Saturday, December 24, 2016


I've heard about this baby boy
Who's come to earth to bring us joy
And I just want to sing this song to you
It goes like this, the fourth, the fifth
The minor fall, the major lift
With every breath I'm singing Hallelujah
Hallelujah, Hallelujah, Hallelujah, Hallelujah

A couple came to Bethlehem
Expecting child, they searched the inn
To find a place for You were coming soon
There was no room for them to stay
So in a manger filled with hay
God's only Son was born, oh Hallelujah
Hallelujah, Hallelujah, Hallelujah, Hallelujah

The shepherds left their flocks by night
To see this baby wrapped in light
A host of angels led them all to You
It was just as the angels said
You'll find Him in a manger bed
Immanuel and Savior, Hallelujah
Hallelujah, Hallelujah, Hallelujah, Hallelujah

A star shown bright up in the east
To Bethlehem, the wisemen three
Came many miles and journeyed long for You
And to the place at which You were
Their frankincense and gold and myrrh
They gave to You and cried out Hallelujah
Hallelujah, Hallelujah, Hallelujah, Hallelujah

I know You came to rescue me
This baby boy would grow to be
A man and one day die for me and you
My sins would drive the nails in You
That rugged cross was my cross, too
Still every breath You drew was Hallelujah
Hallelujah, Hallelujah, Hallelujah, Hallelujah
Hallelujah, Hallelujah, Hallelujah, Hallelujah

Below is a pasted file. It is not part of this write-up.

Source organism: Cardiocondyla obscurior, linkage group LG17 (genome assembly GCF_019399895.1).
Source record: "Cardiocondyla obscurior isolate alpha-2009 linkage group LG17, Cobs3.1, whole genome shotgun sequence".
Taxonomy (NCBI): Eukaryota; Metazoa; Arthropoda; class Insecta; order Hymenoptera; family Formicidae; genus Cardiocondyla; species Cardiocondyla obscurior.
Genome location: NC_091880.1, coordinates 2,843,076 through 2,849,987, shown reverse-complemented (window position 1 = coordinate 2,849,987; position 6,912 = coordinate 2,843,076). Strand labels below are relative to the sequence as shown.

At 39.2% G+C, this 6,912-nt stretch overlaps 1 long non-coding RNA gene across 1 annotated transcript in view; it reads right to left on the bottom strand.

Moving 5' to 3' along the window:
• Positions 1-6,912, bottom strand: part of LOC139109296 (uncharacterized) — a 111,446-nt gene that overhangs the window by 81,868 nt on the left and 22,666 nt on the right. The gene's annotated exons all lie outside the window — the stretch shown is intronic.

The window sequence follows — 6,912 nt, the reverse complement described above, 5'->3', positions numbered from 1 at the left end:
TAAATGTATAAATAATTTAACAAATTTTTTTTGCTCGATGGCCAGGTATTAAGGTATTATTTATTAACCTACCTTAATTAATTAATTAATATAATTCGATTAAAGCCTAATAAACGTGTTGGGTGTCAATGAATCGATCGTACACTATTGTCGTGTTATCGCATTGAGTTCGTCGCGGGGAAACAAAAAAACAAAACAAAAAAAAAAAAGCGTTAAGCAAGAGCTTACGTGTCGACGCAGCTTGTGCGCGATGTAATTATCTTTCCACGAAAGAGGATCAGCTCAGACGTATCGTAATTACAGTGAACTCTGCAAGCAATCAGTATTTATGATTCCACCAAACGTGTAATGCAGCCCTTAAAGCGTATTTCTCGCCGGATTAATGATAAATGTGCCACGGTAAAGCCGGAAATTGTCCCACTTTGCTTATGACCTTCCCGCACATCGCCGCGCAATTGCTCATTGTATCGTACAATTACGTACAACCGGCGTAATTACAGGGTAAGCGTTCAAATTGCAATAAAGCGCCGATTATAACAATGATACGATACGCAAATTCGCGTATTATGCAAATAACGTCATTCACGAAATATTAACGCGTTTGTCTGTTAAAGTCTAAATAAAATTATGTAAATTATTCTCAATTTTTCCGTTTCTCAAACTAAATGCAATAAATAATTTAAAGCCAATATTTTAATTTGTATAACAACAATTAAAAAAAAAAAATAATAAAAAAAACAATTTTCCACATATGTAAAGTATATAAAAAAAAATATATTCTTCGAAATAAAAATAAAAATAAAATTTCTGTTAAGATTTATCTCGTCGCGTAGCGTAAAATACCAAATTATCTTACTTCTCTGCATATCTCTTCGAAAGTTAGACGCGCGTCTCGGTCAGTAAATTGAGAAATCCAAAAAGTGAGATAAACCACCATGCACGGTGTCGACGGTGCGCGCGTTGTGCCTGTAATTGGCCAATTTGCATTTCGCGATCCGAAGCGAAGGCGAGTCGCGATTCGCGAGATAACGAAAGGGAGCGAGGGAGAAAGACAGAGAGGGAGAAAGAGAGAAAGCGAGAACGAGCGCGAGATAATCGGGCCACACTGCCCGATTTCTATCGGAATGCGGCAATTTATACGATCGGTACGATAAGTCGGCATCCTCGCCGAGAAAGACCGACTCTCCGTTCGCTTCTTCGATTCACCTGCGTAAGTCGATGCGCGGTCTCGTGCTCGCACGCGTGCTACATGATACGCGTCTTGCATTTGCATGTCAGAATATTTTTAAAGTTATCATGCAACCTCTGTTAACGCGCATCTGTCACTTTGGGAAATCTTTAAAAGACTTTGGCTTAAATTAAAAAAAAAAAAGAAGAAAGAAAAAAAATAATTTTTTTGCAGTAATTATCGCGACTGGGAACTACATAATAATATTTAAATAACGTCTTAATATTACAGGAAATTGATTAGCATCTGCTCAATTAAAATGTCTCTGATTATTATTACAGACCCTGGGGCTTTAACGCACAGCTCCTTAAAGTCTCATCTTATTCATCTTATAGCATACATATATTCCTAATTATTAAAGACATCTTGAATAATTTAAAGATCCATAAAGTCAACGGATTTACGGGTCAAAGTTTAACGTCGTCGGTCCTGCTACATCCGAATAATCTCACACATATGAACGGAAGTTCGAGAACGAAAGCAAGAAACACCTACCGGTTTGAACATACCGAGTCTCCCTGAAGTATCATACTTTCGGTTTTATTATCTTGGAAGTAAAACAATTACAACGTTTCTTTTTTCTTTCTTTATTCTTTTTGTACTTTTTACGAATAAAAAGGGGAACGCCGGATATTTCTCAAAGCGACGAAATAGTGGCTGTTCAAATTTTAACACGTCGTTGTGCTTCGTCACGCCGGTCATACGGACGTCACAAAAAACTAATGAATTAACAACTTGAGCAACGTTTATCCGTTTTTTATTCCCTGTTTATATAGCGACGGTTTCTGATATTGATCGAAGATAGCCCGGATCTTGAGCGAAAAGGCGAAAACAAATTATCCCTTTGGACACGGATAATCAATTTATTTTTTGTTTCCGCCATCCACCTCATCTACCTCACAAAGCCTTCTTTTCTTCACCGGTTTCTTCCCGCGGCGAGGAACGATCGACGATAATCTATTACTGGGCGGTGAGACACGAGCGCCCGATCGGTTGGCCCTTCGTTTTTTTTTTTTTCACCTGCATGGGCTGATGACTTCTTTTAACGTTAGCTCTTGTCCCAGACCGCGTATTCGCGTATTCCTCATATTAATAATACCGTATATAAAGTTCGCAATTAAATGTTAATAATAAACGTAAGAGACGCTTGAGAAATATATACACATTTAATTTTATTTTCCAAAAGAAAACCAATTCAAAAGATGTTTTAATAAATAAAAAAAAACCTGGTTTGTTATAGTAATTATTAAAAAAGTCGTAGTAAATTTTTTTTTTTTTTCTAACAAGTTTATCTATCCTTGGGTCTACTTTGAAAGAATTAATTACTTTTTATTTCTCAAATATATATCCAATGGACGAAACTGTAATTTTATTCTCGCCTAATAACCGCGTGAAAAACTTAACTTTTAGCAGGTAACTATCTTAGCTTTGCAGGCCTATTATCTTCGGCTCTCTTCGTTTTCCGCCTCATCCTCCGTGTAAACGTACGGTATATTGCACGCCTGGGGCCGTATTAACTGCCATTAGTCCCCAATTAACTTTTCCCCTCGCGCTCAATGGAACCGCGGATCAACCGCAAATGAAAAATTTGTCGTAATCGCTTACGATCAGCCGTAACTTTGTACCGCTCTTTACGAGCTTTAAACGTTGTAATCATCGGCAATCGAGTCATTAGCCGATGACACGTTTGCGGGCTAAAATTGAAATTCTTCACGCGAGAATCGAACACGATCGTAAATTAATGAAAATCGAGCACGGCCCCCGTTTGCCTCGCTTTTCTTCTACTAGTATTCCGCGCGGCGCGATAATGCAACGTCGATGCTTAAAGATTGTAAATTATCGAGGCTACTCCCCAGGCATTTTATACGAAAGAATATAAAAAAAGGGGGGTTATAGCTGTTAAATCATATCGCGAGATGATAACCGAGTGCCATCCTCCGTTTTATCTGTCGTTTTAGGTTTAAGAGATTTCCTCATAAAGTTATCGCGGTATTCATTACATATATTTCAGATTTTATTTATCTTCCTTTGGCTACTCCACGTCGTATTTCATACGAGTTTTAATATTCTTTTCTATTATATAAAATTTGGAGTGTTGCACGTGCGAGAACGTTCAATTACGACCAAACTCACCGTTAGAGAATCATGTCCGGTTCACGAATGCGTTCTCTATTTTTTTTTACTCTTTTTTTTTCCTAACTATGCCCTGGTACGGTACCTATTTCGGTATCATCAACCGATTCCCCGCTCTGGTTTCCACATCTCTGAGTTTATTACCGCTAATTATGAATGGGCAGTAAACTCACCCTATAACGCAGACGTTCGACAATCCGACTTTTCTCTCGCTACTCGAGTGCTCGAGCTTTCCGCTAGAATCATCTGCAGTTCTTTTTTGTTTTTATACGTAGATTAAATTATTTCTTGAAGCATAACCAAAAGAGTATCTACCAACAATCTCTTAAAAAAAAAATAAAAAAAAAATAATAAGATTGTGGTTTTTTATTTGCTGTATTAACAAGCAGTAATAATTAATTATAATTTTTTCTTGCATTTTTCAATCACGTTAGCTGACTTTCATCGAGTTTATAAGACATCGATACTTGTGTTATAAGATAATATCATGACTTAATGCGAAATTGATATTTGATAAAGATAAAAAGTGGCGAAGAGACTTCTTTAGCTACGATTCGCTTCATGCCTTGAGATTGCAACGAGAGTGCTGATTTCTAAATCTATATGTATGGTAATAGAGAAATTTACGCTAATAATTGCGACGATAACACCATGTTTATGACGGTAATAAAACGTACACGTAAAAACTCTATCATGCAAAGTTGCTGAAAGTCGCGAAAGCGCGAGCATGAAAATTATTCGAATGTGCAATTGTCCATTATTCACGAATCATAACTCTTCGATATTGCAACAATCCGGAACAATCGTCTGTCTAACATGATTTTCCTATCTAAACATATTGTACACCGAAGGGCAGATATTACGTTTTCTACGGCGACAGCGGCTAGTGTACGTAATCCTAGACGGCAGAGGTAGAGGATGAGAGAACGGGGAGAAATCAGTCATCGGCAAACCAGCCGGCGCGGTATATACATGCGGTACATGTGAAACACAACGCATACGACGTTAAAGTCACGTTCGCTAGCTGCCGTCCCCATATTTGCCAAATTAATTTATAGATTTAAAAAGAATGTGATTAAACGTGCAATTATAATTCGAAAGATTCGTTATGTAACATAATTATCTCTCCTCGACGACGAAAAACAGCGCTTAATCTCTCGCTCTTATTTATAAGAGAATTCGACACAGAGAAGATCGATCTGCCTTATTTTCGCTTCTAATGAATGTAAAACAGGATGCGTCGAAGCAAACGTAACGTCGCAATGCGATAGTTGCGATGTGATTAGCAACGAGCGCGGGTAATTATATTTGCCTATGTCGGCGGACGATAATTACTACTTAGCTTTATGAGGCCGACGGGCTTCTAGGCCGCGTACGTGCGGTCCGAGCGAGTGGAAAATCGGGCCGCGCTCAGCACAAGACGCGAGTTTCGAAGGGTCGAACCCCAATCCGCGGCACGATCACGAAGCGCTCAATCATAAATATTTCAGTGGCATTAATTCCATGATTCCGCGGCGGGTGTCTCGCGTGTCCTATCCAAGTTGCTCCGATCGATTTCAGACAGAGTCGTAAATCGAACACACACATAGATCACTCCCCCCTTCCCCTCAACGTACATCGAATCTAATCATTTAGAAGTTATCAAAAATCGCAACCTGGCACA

"A Hallelujah Christmas"
(originally by Leonard Cohen)

Saturday, December 17, 2016

The Strawberry Tree

Arbutus is a genus of 11 accepted species of flowering plants in the family Ericaceae, native to warm temperate regions of the Mediterranean, western Europe, the Canary Islands (Teneriffa) and North America. The name is borrowed from Latin, where it referred to A. unedo

Arbutus are small trees or shrubs with red flaking bark and edible red berries. Fruit development is delayed for about five months after pollination, so that flowers appear while the previous year's fruit are ripening.

The Arbutus unedo tree makes up part of the coat of arms (El oso y el madroño, The Bear and the Strawberry Tree) of the city of Madrid, Spain. In the center of the city (Puerta del Sol) there is a statue of a bear eating the fruit of the madroño tree. The image appears on city crests, taxi cabs, man-hole covers, and other city infrastructure.

People have used arbutus bark and leaves to create medicines for colds, stomach problems, and tuberculosis, and even as the basis for contraceptives. 

The fruit is edible but has minimal flavour and is not widely eaten. In Portugal, the fruit is sometimes distilled (legally or not) into a potent brandy known as medronho. In Madrid, the fruit is distilled into madroño, a sweet, fruity liqueur.

We didn't do any of the above with our madroño fruit. We decided to try madroño pie, with madroños and some reineta apples. Why not, right? 

My love's an arbutus is the title of a poem by the Irish writer Alfred Perceval Graves (1846–1931), set to music.

Friday, December 9, 2016

Hasa el Último Hombre

Hasta el Último Hombre - Altamente recomendada.
Normalmente evito películas de guerra y su sangre y violencia como a la peste. Nunca me verás viendo Platoon, La Colina de la Hamburguesa (Hamburger Hill) y me costó mucho ver Salvar al Soldado Ryan. Pero, Hasta el Último Hombre, una historia verdadera de un pacifista que quería servir a su país y salvar vidas, realmente vale la pena.

Una entrada que ha hecho Enrique.